Publishing a research paper or getting it published in an academic journal can be one of the most fulfilling accomplishments in your academic career. You’ve spent countless hours learning, researching, thinking and writing, and now you get to share your knowledge with others who share your interests and passion for research. This guide on how to publish a research paper will help you choose the best journal for publishing your work, what information to include in your manuscript and how to format it correctly and more!
Choose your topic
For many scientists, the goal of their research is publication. Every published paper not only contributes to the body of knowledge in a particular field, but also gives credit and recognition for individual accomplishment. Publishing can be an arduous process, however; take this step-by-step guide to help you get started.
Conduct your Literature Review
Find articles from reputable journals and use them to conduct your literature review. To start, you can conduct an academic search in Google Scholar , read the abstracts, and include these articles in your list of sources. Make sure that all the papers are on an appropriate scholarly level (peer reviewed, etc.) and published within 5 years of when you write your paper. Once you have compiled this list of academic sources, it is time to move on the steps.
Write your Introduction
In the introduction, you’ll summarize the paper’s content and specify its goals. After, you’ll establish a clear research question or problem that your research will try to answer. With this all done, you’ll introduce who your target audience is and outline how your findings will affect them. In short, the introduction must tell people what they’re getting themselves into.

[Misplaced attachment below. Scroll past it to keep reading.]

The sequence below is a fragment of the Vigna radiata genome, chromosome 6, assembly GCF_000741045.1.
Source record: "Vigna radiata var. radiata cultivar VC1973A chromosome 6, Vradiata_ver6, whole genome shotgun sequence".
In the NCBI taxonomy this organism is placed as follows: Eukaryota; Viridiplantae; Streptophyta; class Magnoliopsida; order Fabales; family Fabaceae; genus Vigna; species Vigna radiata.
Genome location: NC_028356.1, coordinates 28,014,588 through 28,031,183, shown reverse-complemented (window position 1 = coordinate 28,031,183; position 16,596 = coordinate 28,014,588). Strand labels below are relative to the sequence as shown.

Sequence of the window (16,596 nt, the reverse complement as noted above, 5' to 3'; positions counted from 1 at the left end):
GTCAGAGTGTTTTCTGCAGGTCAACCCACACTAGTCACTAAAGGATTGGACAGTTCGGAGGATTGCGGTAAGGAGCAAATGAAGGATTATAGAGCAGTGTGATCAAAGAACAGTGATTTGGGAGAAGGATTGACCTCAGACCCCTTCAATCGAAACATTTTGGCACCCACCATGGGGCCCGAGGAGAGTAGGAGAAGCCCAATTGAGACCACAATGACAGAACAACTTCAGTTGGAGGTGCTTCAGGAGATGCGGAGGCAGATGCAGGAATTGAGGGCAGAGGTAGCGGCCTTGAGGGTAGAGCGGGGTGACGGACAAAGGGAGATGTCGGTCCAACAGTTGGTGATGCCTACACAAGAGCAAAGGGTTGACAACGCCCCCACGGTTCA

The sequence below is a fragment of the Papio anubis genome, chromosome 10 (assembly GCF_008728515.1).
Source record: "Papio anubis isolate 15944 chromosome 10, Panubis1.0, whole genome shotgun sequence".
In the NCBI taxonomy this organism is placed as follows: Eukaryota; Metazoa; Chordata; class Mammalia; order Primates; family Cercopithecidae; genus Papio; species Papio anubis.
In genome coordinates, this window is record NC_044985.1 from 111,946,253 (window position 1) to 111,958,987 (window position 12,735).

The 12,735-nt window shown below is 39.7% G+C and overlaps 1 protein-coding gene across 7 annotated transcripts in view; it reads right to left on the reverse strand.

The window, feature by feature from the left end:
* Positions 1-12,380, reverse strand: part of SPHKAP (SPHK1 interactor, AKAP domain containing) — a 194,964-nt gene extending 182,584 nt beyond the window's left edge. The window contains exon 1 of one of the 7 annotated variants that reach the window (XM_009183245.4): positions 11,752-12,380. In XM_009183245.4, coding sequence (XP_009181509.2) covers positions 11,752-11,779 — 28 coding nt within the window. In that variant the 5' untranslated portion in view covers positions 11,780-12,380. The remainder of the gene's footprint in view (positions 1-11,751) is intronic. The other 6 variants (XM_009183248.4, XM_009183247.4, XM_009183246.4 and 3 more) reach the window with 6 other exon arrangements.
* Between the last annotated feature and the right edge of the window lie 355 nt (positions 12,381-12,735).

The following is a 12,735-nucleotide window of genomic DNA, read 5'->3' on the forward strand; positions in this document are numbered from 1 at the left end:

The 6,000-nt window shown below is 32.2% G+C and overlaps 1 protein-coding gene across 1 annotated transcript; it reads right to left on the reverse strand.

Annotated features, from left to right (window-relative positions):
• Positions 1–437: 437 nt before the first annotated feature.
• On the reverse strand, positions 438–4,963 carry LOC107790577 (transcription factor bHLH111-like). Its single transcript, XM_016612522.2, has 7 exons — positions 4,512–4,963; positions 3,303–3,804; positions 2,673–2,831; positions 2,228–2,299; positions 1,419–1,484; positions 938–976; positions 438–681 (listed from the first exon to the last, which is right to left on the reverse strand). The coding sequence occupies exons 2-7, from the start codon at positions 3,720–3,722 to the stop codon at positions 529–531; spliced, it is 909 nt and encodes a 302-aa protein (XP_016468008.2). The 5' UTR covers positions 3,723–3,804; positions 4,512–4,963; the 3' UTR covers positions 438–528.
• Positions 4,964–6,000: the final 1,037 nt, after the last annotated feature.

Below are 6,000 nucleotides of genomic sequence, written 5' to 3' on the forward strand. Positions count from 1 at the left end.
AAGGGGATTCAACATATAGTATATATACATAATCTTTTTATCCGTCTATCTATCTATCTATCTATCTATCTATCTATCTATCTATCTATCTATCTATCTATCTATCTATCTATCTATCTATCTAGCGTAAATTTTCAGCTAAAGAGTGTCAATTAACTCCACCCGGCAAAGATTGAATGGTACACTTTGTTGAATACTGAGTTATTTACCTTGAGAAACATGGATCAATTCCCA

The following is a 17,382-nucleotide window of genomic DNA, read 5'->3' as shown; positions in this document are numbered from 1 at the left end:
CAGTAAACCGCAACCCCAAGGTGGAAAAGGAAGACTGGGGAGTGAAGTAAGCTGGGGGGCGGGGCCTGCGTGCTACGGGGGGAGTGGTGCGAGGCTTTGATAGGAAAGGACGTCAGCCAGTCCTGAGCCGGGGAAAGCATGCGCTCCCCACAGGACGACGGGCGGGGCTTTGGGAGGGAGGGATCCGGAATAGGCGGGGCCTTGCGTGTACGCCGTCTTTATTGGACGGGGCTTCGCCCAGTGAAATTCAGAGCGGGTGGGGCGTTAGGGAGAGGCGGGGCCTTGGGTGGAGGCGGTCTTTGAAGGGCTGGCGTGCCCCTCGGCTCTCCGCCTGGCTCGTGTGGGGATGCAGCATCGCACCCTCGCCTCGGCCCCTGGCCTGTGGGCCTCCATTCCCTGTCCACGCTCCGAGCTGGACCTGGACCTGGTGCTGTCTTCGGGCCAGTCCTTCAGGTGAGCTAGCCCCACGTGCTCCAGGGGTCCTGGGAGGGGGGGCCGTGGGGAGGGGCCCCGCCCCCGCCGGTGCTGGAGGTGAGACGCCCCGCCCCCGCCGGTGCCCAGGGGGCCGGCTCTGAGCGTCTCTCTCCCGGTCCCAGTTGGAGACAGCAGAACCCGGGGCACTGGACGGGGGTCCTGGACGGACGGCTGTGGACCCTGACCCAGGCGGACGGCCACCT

Write your Methodology section
I will use the grading scale as an example of how to write a formal methodology section. I have been using this system in all my research writing classes, and it has been accepted by both instructors and readers. As such, I feel confident in saying that it is both efficient and effective. The steps are as follows: To begin, place the question or problem statement in brackets at the top of the page. For instance:
Write your Results section
1.Sit down and think about your research project from beginning to end; ask yourself, What are the major findings? What are my key messages? Once you have answered these questions, it is important to think about how the audience of your paper will react. Will they understand what you’re trying to say or explain? If not, can you simplify it?
2. It is a good idea to start by outlining your ideas in points and then reordering them into an outline that flows in sequential order.